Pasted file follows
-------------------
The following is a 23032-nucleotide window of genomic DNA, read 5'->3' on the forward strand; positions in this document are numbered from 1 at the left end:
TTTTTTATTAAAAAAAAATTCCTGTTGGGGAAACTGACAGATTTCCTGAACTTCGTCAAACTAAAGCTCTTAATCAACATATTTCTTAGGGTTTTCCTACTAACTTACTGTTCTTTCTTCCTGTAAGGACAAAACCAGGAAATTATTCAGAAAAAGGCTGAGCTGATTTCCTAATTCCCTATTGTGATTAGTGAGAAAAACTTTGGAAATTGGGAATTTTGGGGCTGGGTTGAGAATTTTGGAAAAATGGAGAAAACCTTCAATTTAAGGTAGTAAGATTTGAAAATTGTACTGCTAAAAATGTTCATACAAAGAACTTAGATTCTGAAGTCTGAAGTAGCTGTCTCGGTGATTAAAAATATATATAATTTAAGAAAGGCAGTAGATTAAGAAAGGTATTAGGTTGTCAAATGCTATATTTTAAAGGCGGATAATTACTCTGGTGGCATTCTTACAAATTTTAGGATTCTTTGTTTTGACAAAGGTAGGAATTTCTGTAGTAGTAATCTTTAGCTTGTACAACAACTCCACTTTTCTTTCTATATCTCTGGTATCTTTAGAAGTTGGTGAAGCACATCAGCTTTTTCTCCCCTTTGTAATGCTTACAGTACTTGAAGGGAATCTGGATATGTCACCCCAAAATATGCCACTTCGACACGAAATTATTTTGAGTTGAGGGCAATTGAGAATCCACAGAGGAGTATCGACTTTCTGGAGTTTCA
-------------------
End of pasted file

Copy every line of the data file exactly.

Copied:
The following is a 23032-nucleotide window of genomic DNA, read 5'->3' on the forward strand; positions in this document are numbered from 1 at the left end:
TTTTTTATTAAAAAAAAATTCCTGTTGGGGAAACTGACAGATTTCCTGAACTTCGTCAAACTAAAGCTCTTAATCAACATATTTCTTAGGGTTTTCCTACTAACTTACTGTTCTTTCTTCCTGTAAGGACAAAACCAGGAAATTATTCAGAAAAAGGCTGAGCTGATTTCCTAATTCCCTATTGTGATTAGTGAGAAAAACTTTGGAAATTGGGAATTTTGGGGCTGGGTTGAGAATTTTGGAAAAATGGAGAAAACCTTCAATTTAAGGTAGTAAGATTTGAAAATTGTACTGCTAAAAATGTTCATACAAAGAACTTAGATTCTGAAGTCTGAAGTAGCTGTCTCGGTGATTAAAAATATATATAATTTAAGAAAGGCAGTAGATTAAGAAAGGTATTAGGTTGTCAAATGCTATATTTTAAAGGCGGATAATTACTCTGGTGGCATTCTTACAAATTTTAGGATTCTTTGTTTTGACAAAGGTAGGAATTTCTGTAGTAGTAATCTTTAGCTTGTACAACAACTCCACTTTTCTTTCTATATCTCTGGTATCTTTAGAAGTTGGTGAAGCACATCAGCTTTTTCTCCCCTTTGTAATGCTTACAGTACTTGAAGGGAATCTGGATATGTCACCCCAAAATATGCCACTTCGACACGAAATTATTTTGAGTTGAGGGCAATTGAGAATCCACAGAGGAGTATCGACTTTCTGGAGTTTCA